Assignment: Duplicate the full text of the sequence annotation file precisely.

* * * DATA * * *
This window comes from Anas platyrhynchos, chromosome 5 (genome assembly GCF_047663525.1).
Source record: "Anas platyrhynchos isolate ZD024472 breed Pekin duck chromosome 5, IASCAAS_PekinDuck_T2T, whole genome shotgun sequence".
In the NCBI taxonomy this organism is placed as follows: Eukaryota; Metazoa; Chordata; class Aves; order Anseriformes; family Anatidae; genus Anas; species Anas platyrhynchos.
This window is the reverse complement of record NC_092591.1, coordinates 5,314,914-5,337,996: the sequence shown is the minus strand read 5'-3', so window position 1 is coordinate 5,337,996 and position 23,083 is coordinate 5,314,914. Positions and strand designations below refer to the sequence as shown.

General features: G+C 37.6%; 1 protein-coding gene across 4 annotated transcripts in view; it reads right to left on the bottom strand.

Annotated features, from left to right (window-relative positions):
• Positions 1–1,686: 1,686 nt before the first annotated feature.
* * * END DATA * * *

This window comes from Anas platyrhynchos, chromosome 5 (genome assembly GCF_047663525.1).
Source record: "Anas platyrhynchos isolate ZD024472 breed Pekin duck chromosome 5, IASCAAS_PekinDuck_T2T, whole genome shotgun sequence".
In the NCBI taxonomy this organism is placed as follows: Eukaryota; Metazoa; Chordata; class Aves; order Anseriformes; family Anatidae; genus Anas; species Anas platyrhynchos.
This window is the reverse complement of record NC_092591.1, coordinates 5,314,914-5,337,996: the sequence shown is the minus strand read 5'-3', so window position 1 is coordinate 5,337,996 and position 23,083 is coordinate 5,314,914. Positions and strand designations below refer to the sequence as shown.

General features: G+C 37.6%; 1 protein-coding gene across 4 annotated transcripts in view; it reads right to left on the bottom strand.

Annotated features, from left to right (window-relative positions):
• Positions 1–1,686: 1,686 nt before the first annotated feature.